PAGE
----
The common definition of an imaginary number, or complex number, is the square root of a negative number. The concept of i is straightforward enough: since i is the square root of -1, then it logically follows that i squared must be equal to -1. Although the square root of a negative number is often considered undefined, the brilliance of complex numbers lies in the assumption that this square root is nonetheless meaningful. Since almost all of the basic properties of algebra or real numbers apply to complex numbers, they are merely an extension of the real number system. In a way, complex numbers are just as “real” as real numbers.
Complex numbers have had a rather intricate history in their naming. Originally termed imaginary numbers by Rene Descartes, the term complex number became more popular following Carl Friedrich Gauss’s work in the subject. Gauss was the first to represent a complex number as a point in a plane, where the real part would be located on the x-axis and the imaginary part would be located on the y-axis. Other great mathematicians, including Euler, Cauchy, and Riemann, would also contribute to the discovery of the properties and applications of this new number system.
Complex numbers were rejected by most of the mathematical community upon their discovery, as the general view was that these numbers lacked meaning and were therefore preposterous. However, Rafael Bombelli thwarted these claims (perhaps more by chance than intent, as he was not fully convinced of this new concept) when he showed a way to reach the solution of a depressed cubic equation by using complex numbers. A depressed cubic equation is simply a cubic equation without an x^2 term. For example, the depressed cubic equation that Bombelli solved through the use of complex numbers was x^3 – 15x - 4 = 0. Using the Ferro-Tartaglia formula, which gives a solution to a depressed cubic equation like the quadratic formula gives the solutions to a quadratic equation, Bombelli found that x was equal to a term containing the square root of -121. Previous mathematicians had ignored this result because it involved the square root of a negative number and considered this particular depressed cubic equation to be an exception to the general formula.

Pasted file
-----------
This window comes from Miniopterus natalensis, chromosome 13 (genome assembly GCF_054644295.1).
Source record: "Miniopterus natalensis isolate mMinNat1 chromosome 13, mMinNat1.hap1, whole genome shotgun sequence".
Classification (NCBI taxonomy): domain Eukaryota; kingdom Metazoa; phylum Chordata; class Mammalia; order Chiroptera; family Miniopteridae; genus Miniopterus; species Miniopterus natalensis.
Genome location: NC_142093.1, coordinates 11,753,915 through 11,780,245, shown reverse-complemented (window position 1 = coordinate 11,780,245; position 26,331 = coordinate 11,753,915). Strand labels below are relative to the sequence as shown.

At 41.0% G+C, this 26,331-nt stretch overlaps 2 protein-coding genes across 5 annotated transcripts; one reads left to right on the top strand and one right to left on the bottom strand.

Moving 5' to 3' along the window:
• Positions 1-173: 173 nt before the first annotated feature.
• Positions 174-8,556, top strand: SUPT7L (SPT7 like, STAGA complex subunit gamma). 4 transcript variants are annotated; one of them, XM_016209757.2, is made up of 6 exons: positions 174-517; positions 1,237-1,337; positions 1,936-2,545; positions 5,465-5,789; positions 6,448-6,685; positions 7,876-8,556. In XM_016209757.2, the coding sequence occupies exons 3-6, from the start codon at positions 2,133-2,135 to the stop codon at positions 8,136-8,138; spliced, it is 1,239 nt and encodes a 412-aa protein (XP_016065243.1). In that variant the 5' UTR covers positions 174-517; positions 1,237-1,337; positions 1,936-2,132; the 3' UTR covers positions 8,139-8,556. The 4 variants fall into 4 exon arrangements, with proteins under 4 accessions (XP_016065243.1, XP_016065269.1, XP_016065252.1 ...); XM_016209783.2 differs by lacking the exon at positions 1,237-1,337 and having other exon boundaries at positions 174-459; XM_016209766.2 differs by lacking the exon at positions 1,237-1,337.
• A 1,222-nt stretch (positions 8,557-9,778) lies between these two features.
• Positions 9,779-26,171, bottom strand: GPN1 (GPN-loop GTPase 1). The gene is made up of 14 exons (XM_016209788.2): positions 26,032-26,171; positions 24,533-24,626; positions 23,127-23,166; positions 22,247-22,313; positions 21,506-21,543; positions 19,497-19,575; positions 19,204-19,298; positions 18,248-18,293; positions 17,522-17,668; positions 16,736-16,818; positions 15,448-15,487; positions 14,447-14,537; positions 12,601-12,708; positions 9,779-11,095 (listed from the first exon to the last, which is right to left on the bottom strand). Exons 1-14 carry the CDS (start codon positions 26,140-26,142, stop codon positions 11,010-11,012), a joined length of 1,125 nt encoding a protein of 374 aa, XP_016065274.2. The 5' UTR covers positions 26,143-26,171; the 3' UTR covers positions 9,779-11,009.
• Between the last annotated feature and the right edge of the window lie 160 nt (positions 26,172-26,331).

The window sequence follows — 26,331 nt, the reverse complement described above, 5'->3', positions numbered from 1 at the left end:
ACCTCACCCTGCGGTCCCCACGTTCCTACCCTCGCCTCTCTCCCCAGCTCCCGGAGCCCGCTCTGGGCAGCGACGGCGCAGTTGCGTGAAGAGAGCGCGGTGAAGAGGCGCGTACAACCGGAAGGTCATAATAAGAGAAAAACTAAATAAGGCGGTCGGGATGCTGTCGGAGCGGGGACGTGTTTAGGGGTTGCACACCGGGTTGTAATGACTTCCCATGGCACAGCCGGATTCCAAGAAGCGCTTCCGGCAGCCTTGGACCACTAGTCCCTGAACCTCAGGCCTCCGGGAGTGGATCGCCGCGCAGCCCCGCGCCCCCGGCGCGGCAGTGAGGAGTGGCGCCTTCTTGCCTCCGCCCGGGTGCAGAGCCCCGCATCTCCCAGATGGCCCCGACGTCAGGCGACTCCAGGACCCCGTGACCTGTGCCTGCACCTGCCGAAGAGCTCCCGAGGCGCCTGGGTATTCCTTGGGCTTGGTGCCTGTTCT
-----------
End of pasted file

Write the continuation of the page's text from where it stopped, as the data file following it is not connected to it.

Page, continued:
Bombelli wondered if perhaps this solution for x did have significance despite containing a seemingly absurd negative square root. Bombelli manipulated the term using accepted rules of algebra. By treating the square root of -1 as a separate identity, he was able to simplify the result for x from the cubed root of (2 + the square root of -121) + the cubed root of (2 – the square root of -121) into (2 + the square root of -1) + (2 – the square root of -1). This term is obviously equal to 4, which shocked the mathematical world because 4 was undoubtedly a solution to the depressed cubic equation, yet the solution had been derived through an unconventional method. Regardless of whether complex numbers had any tangible meaning, it could no longer be argued that they were not beneficial.
Following Bombelli’s achievements, the art of complex analysis has been refined and perfected. A complex number is traditionally written as z = x + iy, but it can also be written in polar form, where z = r * e^(i * theta), and r represents the distance between the point and the origin on the complex plane. This stems from Euler’s famous identity, which states that e^(i * theta) = cos(theta) + i * sin(theta).
Euler succeeded in revealing a connection between the exponential function and trigonometric functions in the complex domain, a connection that would have otherwise been unnoticed for centuries had mathematicians dealt solely with real numbers.
Once complex numbers are clearly defined, complex functions can also become significant. Using Gauss’s model that represents a complex number as a point in a plane, a complex function can be thought of as a function that takes a region on one complex plane as the domain and maps it onto the corresponding region on another complex plane.